Marley traces the life and ascent to fame of Bob Marley, arguably the most important reggae artist of all time. The singer/songwriter/activist was a complicated man who rose from obscurity as a Jamaican musician to become the most acclaimed artist the country has ever produced, a symbol of peace, love and tolerance to the entire world. As directed by Academy Award winning director, Kevin MacDonald, Marley is an in depth portrait of a man whose life was cut short at the peak of his stardom. Filled with rare interviews, testimonials by his family, friends, lovers and bandmates, it may be the most complete portrait of the man ever.
The film begins with his very humble roots and follows his journey to become an international music figure. We learn about his poor upbringing and the taunts he endured being a half black/half white child. Like many artists with difficult childhoods, Marley was drawn to music. He co-founded the Wailers and they had local success in Jamaica. Soon, the rest of the world came calling for the talents of this reggae band. When signing with a major label (Chris Blackwell’s Island Records), a dispute between original Wailers Peter Tosh, Bunny Wailer and Blackwell lead to those two leaving the band. However, Marley decided to stay with Blackwell instead of siding with his longtime bandmates, a move that would propel him to super stardom. While there is a great deal of music and discussion about Marley’s rise to fame, I was a little disappointed that the process he went through creating his art wasn’t more fully discussed. Then again, this film isn’t about Bob Marley the musician; it’s about Bob Marley the man.
MacDonald does an excellent job of stripping away the myth of Marley. A complicated and important man to his culture, he was human and suffered from the same shortcomings as many husbands and fathers. That he had eleven children from seven different women indicates that despite his positive message and ability to get his listeners to stand up for their rights, the guy was a cheater. He film pulls no punches in discussing his infidelities. In fact, one of his mistresses is interviewed extensively.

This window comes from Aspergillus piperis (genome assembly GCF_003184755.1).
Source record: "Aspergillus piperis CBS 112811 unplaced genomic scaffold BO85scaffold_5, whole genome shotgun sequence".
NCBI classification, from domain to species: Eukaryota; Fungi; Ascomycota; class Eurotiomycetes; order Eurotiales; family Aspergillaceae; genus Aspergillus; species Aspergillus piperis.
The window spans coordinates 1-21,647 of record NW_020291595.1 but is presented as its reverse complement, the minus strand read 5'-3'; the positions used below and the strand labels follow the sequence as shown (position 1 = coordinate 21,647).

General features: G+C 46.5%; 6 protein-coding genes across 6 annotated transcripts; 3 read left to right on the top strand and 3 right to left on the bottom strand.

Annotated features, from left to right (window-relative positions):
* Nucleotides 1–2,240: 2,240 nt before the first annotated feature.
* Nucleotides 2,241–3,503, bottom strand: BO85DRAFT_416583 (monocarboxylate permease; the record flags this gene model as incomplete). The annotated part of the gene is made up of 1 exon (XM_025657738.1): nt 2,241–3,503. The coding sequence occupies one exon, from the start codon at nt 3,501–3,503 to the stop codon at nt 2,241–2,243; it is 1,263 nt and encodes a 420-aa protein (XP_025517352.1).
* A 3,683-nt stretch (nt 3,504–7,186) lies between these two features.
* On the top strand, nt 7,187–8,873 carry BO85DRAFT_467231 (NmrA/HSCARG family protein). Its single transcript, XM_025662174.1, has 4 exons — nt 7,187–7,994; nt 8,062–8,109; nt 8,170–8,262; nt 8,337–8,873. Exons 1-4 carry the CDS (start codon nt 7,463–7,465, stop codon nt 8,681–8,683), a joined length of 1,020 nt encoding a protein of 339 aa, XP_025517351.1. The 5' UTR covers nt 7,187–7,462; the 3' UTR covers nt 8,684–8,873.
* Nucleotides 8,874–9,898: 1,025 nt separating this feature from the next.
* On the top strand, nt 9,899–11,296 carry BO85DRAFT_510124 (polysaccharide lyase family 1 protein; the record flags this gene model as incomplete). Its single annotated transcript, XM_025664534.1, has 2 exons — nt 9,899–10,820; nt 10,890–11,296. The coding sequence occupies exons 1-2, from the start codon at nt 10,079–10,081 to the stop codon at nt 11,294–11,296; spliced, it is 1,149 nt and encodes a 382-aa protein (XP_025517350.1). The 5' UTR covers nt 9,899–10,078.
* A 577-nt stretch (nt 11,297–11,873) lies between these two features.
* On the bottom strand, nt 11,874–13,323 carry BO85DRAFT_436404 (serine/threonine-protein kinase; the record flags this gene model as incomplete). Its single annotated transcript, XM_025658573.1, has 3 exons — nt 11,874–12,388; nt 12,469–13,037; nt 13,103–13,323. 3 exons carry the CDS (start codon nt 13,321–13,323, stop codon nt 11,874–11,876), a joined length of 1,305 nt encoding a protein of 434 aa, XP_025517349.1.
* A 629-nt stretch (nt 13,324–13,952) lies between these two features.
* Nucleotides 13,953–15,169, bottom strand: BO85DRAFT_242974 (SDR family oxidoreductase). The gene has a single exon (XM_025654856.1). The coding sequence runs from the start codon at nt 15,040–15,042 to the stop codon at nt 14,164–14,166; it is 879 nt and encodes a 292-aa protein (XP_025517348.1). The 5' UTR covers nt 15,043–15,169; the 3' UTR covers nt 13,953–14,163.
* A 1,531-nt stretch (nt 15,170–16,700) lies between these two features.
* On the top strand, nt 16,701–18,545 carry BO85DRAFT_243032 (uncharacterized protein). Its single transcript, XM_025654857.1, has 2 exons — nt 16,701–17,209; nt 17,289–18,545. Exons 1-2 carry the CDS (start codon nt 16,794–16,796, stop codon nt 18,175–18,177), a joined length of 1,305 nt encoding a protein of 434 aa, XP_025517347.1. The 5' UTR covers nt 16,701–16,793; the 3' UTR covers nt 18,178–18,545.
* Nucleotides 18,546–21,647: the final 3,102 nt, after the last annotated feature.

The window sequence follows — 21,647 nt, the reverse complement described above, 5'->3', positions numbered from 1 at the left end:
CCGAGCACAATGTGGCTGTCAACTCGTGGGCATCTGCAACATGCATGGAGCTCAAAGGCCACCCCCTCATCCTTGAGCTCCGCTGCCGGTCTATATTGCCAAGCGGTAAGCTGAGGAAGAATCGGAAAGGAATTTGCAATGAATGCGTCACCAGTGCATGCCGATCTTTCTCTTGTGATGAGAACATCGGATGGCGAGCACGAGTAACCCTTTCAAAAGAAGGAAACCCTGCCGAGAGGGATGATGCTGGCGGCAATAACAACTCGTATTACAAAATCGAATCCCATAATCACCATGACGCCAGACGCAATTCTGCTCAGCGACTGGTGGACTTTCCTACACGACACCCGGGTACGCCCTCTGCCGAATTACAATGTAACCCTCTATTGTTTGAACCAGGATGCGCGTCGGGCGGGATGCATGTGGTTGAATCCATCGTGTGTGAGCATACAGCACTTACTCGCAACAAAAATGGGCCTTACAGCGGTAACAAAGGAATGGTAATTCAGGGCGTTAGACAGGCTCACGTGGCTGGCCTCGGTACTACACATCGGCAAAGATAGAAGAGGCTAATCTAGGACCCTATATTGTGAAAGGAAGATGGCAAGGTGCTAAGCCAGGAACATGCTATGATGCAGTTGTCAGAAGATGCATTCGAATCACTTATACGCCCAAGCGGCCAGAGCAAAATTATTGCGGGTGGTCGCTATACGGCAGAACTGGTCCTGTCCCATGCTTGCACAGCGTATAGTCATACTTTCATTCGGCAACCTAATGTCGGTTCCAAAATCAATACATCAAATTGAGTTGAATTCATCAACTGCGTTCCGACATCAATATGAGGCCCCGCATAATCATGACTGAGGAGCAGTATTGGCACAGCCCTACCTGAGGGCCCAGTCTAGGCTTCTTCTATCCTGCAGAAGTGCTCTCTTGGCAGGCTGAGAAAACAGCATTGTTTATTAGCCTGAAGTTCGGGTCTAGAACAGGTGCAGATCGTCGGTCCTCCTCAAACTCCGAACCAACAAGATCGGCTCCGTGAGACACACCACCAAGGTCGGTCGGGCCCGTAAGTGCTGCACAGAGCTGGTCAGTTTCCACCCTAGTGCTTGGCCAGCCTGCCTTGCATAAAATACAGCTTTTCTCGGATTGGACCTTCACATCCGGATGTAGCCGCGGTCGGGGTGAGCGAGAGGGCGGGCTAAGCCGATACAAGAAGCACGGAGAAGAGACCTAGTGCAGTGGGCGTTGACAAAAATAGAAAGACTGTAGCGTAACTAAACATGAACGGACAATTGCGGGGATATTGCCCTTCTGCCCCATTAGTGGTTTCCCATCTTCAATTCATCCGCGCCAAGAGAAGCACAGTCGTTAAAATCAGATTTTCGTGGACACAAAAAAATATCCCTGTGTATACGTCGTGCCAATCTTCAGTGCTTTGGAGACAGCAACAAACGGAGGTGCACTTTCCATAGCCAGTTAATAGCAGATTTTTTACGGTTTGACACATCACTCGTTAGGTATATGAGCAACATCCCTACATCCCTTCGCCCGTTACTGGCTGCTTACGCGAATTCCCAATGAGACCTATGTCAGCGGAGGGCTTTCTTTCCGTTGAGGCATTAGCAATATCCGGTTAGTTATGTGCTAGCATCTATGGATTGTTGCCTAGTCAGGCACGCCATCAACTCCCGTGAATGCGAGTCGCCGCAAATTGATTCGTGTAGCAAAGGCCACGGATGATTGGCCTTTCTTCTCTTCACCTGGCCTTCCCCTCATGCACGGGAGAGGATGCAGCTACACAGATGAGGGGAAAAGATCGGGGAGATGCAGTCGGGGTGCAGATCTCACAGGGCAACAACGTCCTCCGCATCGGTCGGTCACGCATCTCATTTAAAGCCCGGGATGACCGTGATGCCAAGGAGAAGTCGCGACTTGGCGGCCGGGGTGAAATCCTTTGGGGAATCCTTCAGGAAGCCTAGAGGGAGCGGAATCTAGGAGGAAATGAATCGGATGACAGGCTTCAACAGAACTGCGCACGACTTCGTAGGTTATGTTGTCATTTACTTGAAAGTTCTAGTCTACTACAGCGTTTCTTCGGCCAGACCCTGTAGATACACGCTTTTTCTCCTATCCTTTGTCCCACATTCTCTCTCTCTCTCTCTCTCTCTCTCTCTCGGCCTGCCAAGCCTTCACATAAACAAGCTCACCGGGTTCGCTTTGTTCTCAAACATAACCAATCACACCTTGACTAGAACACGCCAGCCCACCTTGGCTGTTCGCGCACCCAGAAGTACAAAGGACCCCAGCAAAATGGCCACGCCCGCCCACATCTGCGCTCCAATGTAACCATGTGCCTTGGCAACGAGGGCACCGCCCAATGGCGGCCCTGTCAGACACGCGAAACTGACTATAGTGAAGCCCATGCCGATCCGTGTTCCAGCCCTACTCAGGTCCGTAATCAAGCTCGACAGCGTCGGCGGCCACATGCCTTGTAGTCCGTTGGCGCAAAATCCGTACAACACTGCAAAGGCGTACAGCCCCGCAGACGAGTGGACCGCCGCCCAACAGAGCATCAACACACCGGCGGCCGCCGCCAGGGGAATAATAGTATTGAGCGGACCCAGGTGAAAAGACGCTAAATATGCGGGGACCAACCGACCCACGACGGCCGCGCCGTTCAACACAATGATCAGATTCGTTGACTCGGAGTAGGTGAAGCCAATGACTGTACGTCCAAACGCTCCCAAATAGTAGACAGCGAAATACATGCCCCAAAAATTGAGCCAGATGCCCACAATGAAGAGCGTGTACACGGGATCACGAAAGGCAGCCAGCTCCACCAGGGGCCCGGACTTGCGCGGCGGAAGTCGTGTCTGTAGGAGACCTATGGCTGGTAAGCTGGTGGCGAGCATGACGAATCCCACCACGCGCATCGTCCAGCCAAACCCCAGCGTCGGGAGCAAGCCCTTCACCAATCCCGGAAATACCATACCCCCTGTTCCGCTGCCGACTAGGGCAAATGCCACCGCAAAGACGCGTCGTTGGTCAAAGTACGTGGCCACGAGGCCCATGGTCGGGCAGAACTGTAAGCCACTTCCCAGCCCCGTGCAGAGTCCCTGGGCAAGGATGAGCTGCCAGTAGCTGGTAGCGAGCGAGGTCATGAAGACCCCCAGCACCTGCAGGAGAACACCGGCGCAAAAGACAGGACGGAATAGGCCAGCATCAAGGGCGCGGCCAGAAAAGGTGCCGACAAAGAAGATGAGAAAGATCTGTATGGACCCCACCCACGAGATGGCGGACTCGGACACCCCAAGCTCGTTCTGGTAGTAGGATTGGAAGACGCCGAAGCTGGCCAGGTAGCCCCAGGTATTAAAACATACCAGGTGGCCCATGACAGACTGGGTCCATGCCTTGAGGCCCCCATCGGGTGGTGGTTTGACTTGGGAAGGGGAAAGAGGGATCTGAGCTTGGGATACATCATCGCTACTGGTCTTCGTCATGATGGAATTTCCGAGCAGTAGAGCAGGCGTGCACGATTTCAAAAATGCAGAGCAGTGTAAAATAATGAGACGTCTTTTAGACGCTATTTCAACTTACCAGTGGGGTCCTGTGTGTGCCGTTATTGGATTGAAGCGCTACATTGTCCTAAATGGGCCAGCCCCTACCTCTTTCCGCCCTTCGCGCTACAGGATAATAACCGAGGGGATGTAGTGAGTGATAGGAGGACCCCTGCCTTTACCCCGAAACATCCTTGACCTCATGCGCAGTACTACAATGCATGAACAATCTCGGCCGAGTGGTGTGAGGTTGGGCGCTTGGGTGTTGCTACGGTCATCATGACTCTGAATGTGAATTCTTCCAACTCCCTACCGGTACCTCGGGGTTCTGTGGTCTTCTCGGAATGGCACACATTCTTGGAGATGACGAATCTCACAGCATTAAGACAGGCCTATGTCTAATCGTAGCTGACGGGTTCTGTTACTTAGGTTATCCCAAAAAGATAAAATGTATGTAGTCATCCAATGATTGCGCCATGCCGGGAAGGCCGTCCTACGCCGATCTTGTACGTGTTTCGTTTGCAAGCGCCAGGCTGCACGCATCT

What amazed me is that Marley’s wife, Rita, whom in one interview he denied being married to, openly accepted his womanizing, all while performing as a backup singer in the Wailers. She even corralled groupies away from Bob so he could get some rest! As Rita explains in the film, she felt that Bob was such an important figure that she lived with his philandering. Did his behavior hurt her? Rita says no. However, as his daughter attests, Marley’s extramarital affairs did have an impact on Rita.
As a father, Marley could also be distant and somewhat aloof from his children. As his fame rose and his involvement with politics and the Rastafari religion deepened, he became more concerned with philosophizing and trying to find ways to better the world than raising a family. For all the good he did and how he inspired people, it was a little disappointing to learn this character flaw about the man. However, Marley never saw himself as a saint. That was something other people labeled him.
While MacDonald takes a critical look at Marley’s life, this is still a thoughtful documentary and contains some remarkable concert footage, clearly showing why Marley drew larger crowds as his fame grew. He could captivate audiences for hours, with his reggae beats and songs about revolution and humanity. The film also features in depth details about the singer’s tragic death from cancer, including some rarely seen photos taken just weeks before he died, his body ravaged by cancer. The tragedy of Bob Marley’s death is that he received unsound medical advice. As producer Chris Blackwell says, if he’d received better medical attention, Bob Marley could still be alive today.
The Blu-ray contains extended interviews with the people in the film, including Ziggy Marley, one of the film’s producers, as well as musical performances that are also featured in the film.